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Gene discovery offers hope for arthritis patients

October 22, 2007 14:41 IST

For people with severe arthritis, even hope can hurt. But, for optimists, here's some good news -- scientists have discovered two genes, which could predict a disabling form of spondylitis in later life.

 

Yes, researchers have identified the two genes that significantly increase the risk of ankylose spondylitis which causes inflammation in the joints between vertebrae and can lead to bone erosion and the fusion of bones in the spine. The discovery could not only lead to early diagnosis but would also facilitate more effective treatment, The Daily Telegraph reported.

 

"The identification of these genes points the way very clearly to new methods of suppressing inflammation in ankylose spondylitis. It is a very exciting discovery. There are existing experimental treatments for other inflammatory conditions that

could be used to improve the treatment of the condition," according to researcher Paul Wordsworth.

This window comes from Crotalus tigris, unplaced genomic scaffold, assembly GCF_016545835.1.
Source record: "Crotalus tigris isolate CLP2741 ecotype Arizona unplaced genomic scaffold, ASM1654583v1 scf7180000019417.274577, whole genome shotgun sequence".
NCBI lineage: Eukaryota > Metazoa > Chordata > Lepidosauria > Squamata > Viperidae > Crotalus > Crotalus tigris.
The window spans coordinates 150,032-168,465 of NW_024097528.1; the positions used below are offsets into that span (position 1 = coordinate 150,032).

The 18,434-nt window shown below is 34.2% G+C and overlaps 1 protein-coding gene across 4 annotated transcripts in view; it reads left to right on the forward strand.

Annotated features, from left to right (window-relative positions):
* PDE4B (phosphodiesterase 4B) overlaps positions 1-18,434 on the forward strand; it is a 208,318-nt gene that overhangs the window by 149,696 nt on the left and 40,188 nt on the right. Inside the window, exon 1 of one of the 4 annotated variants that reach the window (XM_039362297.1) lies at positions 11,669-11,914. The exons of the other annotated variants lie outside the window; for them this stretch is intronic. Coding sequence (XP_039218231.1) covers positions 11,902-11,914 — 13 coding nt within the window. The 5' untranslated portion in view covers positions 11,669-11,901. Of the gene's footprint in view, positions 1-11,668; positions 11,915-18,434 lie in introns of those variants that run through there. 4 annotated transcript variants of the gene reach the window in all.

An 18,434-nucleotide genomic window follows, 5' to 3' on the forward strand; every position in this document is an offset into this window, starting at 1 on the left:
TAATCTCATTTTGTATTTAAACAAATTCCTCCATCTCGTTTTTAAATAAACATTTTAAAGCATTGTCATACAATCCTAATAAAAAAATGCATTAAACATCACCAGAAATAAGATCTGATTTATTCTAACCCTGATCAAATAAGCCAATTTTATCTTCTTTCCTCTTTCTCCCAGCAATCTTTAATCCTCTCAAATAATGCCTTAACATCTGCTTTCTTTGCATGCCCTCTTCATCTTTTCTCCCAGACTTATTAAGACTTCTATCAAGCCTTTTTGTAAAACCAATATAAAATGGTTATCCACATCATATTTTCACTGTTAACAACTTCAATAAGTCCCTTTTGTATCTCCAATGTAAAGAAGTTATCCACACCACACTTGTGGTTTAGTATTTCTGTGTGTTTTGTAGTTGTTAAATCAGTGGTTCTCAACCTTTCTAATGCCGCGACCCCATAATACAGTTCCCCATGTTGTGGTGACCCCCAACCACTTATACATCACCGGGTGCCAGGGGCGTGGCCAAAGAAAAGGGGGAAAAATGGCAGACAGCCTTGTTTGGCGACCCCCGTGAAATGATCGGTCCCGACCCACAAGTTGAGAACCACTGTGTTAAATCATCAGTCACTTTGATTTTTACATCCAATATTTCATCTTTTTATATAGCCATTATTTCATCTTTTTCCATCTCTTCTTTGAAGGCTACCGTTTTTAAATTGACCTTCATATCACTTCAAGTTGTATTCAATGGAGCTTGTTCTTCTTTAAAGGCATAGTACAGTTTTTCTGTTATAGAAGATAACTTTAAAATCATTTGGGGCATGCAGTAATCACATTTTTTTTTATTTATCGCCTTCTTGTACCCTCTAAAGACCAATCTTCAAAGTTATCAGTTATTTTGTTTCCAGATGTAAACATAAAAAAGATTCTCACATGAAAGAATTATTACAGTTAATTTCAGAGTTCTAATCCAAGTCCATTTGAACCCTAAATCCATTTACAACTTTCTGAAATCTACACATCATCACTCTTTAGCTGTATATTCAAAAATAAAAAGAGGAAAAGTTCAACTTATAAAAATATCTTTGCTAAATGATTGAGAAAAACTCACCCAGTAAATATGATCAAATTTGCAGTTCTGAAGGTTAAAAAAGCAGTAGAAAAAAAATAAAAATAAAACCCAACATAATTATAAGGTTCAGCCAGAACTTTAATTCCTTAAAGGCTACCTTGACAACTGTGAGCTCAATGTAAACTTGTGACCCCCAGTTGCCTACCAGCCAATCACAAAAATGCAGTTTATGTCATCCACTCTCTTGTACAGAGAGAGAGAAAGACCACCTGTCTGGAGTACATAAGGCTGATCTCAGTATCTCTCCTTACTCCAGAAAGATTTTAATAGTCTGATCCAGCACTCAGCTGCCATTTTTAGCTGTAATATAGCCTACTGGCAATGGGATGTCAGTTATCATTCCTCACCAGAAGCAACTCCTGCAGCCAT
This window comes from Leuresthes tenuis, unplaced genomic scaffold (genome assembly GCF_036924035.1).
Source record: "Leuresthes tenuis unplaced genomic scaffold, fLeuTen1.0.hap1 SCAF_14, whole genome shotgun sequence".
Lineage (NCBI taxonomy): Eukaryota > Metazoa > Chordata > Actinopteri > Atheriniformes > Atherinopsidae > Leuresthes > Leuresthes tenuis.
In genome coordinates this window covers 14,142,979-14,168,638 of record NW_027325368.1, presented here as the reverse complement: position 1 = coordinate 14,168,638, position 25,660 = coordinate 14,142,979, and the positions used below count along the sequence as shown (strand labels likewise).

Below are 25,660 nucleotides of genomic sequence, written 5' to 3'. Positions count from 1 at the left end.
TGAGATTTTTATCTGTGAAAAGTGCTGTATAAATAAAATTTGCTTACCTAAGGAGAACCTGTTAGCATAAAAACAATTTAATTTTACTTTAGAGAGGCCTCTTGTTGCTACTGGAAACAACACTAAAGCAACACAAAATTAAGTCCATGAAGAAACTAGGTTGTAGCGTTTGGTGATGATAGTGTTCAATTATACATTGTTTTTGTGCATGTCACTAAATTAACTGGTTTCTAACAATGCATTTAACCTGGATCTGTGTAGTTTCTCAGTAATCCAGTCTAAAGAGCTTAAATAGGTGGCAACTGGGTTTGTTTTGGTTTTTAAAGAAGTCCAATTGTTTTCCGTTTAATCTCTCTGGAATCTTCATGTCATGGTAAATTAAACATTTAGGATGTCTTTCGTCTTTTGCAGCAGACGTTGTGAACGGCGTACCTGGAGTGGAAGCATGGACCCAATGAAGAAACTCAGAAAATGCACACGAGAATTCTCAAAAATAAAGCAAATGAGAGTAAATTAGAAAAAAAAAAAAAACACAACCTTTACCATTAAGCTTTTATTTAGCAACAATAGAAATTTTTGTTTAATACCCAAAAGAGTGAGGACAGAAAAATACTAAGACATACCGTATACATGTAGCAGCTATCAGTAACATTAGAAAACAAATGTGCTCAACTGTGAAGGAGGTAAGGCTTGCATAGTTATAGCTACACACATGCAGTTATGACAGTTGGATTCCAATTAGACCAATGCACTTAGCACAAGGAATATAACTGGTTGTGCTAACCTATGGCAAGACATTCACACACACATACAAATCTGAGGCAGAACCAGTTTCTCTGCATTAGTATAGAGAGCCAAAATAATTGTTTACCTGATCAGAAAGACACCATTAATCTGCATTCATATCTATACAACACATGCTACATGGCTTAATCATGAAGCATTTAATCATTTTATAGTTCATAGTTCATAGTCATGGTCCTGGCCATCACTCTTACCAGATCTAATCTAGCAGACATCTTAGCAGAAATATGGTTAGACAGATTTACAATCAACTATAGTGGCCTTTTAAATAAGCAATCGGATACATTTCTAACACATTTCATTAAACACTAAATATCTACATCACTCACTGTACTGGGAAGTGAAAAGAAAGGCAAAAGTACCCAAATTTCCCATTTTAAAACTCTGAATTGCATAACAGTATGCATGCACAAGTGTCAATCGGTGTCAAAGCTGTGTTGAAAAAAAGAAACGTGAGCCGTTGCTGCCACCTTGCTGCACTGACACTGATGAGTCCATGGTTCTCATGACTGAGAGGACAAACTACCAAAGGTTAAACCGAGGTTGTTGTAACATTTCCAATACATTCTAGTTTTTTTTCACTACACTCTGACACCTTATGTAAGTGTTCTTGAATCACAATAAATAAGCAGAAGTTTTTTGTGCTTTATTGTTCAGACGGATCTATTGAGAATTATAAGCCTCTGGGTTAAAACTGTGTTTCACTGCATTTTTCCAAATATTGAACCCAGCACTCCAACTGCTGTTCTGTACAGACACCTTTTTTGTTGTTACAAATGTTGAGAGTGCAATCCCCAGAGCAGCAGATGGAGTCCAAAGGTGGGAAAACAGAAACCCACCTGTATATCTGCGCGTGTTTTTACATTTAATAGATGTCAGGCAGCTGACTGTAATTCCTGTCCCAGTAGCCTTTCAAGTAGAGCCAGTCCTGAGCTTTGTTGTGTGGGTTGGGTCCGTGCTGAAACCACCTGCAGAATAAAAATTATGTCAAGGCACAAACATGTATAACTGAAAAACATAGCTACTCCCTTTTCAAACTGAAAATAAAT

In fact, Wordsworth and his team at the Nuffield Department of Medicine, University of Oxford, identified the genes after comparing the genetic make-up of 1,000 patients suffering from the condition with that of 1,500 healthy individuals. The researchers found that variations of the two genes, both of which influence immune system functioning, were linked to the condition.

 

"Clinically, these diseases tend to occur together people with inflammatory bowel disease also tend to have a higher probability of having ankylose spondylitis and psoriasis. One gene, IL23R, provides a genetic link that sheds new light on their co-occurrence," another researcher Prof Lon Cardon was quoted as saying. Their findings have been reported in the latest edition of the Nature Genetics Journal.

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